Thompson’s Committee Investigates Cost of Wildfires

Oct 9, 2015 Issues: Allegheny National Forest

Washington, DC – Congressman Glenn ‘GT’ Thompson (PA-05), chairman of the House Subcommittee on Conservation and Forestry, on Thursday led a House Agriculture hearing to review the 2015 fire season and long-term trends in forestry across the nation.  Appearing before the panel was U.S. Forest Service Chief Tom Tidwell, followed by several expert witnesses from the private sector.

“Since the 1990s, the average number of national forest acres burned every year has doubled, reaching nine million acres this year alone.  It is no coincidence that during the same time period, the timber harvested from federal lands has gone from more than 10 billion board feet to less than two billion board feet per year,” Thompson said. 

“The loss of forested lands, combined with the high cost of fighting wildfires upon human life and capital, will continue to increase unless we develop comprehensive solutions on how to best manage forests.  In order to reverse the growing trend of devastating fires and unhealthy forests, the Forest Service needs to harvest more timber, better manage these assets and utilize all the tools Congress has given them,” Thompson continued. 

In 2015, the U.S. Forest Service has spent $1.7 billion fighting wildfires, which includes $450 million transferred from other budgeted items.  These transfers deprive accounts reserved for timber harvesting and salvage logging, recreational activities, grants to states, and even funding for fire prevention and suppression activities.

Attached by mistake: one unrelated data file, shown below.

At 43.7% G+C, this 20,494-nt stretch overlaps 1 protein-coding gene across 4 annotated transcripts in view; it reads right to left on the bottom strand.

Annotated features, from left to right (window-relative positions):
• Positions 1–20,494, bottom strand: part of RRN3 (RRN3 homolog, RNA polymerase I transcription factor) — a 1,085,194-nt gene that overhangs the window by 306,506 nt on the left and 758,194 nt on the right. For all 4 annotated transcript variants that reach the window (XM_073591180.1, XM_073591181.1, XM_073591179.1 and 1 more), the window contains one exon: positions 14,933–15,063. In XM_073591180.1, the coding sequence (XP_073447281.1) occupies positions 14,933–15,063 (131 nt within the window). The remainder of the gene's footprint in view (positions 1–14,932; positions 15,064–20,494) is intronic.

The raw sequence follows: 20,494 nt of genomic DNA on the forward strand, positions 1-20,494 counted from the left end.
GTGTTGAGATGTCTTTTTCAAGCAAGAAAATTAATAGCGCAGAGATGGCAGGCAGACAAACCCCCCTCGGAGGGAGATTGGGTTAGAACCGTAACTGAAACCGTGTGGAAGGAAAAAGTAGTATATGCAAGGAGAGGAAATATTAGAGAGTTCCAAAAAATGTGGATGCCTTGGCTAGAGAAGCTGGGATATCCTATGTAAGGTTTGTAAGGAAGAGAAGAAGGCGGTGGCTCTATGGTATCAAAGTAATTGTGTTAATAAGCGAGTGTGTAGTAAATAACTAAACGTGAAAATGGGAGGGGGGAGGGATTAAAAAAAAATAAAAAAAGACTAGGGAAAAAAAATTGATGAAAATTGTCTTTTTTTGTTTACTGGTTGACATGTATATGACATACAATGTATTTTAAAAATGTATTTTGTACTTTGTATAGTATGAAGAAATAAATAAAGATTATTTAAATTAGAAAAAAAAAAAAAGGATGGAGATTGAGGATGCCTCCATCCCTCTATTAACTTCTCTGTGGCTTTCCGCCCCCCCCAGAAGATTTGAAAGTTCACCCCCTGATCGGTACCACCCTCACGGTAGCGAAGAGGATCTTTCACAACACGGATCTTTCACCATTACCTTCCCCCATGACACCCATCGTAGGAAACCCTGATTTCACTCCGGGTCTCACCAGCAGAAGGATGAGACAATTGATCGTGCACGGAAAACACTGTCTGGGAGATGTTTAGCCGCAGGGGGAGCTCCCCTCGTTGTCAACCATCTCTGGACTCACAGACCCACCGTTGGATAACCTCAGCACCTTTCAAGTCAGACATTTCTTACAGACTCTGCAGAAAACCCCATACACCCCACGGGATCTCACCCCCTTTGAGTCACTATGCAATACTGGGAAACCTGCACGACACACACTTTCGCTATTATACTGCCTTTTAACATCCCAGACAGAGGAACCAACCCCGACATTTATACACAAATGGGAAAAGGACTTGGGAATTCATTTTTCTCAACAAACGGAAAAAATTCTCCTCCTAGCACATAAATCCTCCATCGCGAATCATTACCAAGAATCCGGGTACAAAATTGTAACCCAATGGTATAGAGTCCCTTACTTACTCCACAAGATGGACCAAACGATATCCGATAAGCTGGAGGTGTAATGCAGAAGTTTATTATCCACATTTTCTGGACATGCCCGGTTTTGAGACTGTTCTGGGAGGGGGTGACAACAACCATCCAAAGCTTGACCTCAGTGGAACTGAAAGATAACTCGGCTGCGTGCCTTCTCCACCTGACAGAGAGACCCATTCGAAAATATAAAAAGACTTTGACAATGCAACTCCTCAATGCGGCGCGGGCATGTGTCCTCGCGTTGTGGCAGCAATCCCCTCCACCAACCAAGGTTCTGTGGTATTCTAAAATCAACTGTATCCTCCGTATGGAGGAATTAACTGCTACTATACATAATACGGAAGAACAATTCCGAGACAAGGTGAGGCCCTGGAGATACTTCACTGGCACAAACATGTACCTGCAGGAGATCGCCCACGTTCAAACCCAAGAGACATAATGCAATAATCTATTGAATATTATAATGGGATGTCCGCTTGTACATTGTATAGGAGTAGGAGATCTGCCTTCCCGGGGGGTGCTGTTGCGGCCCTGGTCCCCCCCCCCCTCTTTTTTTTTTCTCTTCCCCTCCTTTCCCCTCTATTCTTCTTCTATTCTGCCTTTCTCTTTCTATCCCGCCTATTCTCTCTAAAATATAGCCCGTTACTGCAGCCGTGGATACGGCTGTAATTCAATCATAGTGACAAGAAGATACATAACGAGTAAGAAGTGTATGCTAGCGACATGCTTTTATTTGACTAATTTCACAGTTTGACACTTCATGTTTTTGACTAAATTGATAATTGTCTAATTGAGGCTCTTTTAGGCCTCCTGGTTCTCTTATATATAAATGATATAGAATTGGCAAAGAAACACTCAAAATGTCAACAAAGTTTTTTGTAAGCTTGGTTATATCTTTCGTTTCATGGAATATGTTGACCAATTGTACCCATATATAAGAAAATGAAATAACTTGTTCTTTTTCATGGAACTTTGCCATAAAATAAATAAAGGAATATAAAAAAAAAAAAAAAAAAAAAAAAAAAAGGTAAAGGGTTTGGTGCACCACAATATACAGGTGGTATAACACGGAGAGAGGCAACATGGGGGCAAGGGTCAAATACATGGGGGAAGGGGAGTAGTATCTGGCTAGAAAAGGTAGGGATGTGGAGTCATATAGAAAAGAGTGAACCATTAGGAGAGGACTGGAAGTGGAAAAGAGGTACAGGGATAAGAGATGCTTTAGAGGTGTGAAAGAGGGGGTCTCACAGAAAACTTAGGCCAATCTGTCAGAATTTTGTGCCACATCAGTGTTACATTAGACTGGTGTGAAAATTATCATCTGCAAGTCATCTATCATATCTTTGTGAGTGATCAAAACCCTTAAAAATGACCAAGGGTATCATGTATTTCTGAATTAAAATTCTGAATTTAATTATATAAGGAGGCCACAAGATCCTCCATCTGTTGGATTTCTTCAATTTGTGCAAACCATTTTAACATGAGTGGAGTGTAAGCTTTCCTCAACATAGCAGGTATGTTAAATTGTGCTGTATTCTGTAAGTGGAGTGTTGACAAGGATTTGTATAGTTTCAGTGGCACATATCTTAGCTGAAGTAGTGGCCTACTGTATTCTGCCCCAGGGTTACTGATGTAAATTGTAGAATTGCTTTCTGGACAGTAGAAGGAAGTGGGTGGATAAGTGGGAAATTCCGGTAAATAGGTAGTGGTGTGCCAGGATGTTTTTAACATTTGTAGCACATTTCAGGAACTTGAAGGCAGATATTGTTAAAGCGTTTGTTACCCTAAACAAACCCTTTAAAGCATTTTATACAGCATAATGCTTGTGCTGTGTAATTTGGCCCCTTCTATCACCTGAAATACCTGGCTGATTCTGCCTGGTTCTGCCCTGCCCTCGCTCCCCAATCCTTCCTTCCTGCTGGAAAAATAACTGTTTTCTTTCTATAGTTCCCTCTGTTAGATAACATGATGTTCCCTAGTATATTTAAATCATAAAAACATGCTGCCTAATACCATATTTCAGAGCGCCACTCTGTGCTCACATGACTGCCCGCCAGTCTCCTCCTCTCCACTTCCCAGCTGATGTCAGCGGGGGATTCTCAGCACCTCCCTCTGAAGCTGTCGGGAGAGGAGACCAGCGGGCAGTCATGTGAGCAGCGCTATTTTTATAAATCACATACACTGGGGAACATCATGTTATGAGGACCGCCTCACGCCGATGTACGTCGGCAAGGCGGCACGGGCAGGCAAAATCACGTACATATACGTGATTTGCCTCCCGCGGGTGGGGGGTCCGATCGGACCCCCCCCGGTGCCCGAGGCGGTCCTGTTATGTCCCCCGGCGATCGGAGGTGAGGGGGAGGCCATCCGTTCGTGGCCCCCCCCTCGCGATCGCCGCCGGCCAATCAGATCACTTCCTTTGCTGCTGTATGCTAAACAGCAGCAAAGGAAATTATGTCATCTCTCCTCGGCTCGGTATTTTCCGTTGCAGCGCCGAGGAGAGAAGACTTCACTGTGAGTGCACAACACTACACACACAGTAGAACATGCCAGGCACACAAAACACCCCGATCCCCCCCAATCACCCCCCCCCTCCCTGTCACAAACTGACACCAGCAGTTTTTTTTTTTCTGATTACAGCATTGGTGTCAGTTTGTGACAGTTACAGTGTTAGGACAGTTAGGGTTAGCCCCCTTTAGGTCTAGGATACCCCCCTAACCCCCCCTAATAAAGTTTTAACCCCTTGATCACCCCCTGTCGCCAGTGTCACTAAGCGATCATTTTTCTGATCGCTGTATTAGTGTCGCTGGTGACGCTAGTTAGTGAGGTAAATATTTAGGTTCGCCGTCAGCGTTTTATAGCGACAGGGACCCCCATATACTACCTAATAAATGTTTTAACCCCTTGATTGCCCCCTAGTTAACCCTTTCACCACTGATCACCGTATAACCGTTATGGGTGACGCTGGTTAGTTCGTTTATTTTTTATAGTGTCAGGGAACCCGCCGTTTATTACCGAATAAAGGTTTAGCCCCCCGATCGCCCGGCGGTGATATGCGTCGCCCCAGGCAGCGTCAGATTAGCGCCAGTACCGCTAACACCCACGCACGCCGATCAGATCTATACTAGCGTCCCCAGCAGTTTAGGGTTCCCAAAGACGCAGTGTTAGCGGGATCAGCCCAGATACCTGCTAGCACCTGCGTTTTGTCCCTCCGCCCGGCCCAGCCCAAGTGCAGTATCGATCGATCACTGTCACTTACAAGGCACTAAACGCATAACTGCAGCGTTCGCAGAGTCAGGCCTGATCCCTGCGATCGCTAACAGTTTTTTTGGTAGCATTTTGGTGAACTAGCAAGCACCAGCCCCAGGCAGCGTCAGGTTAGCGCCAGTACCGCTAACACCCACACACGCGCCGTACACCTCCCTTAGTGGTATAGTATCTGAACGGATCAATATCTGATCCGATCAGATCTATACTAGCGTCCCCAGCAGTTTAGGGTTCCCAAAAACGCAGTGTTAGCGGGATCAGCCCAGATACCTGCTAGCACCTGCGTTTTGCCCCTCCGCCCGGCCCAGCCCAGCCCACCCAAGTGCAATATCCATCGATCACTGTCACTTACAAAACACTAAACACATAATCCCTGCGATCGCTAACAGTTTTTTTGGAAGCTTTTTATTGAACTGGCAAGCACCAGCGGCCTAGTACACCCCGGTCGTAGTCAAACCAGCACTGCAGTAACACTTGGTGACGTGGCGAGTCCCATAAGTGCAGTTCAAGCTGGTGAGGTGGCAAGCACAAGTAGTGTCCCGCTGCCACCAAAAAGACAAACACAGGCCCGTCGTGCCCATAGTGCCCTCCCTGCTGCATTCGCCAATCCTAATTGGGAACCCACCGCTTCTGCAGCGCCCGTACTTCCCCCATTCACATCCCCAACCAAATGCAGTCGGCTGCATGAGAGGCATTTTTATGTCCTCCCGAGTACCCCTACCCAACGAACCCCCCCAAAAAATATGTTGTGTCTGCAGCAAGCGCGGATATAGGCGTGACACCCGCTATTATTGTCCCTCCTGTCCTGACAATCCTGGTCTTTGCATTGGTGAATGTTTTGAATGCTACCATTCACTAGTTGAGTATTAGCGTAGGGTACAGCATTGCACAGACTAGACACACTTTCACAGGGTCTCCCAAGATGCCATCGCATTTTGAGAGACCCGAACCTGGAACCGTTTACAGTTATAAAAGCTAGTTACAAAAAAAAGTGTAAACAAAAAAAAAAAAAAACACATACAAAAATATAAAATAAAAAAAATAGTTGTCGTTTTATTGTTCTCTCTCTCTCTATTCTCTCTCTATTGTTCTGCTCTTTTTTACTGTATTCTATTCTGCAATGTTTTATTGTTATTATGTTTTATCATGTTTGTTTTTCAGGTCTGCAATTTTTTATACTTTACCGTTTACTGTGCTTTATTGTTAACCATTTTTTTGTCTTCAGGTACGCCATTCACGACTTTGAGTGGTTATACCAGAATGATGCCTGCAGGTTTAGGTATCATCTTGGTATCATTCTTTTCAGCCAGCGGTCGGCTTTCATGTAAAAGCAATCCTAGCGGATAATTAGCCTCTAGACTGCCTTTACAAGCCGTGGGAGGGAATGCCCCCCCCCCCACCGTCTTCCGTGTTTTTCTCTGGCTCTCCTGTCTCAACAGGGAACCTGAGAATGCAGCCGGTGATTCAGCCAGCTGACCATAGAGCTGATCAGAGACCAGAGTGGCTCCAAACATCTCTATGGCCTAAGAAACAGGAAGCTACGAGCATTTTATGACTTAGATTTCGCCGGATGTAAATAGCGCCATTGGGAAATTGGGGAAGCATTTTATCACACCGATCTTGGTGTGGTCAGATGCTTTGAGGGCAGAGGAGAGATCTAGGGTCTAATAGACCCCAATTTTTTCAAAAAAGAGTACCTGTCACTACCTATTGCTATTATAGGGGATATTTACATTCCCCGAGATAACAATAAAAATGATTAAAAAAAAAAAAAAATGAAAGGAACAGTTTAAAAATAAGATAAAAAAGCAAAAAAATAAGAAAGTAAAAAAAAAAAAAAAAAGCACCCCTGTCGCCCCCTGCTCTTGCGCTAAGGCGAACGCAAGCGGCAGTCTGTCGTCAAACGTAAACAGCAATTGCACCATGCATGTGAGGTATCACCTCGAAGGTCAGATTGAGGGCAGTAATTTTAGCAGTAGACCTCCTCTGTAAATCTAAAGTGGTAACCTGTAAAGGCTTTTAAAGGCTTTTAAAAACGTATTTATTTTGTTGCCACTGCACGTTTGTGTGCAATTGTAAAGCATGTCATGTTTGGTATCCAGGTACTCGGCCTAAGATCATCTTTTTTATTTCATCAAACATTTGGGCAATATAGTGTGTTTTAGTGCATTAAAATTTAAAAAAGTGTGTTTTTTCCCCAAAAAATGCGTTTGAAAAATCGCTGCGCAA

“Adequate timber harvests are necessary to healthy national forests, including the Allegheny National Forest,” Thompson added.  “In addition to harvesting timber, mechanical thinning and prescribed fires are active management practices that will prevent our national forests from further becoming fire-prone tinder boxes.”

Witnesses before the Subcommittee provided testimony, which supported an variety of legislative solutions:

  • The Resilient Federal Forests Act of 2015, (H.R. 2647), which passed the House and will address the consequences of catastrophic wildfire, invasive species and disease infestation.  In addition, the legislation will return resilience and proper management to overgrown, fire-prone forested lands.
  • The 2014 Farm Bill, (H.R. 2642), which includes funding for projects including forest thinning and efforts to combat invasive insects which leave forests susceptible to wildfires.
  • The Wildfire Disaster Funding Act, (H.R. 167), which would end the cycle of borrowing from important forestry programs by the U.S. Forest Service.  The legislation would treat wildfires as natural disasters, funded through the normal budgeting and appropriations process.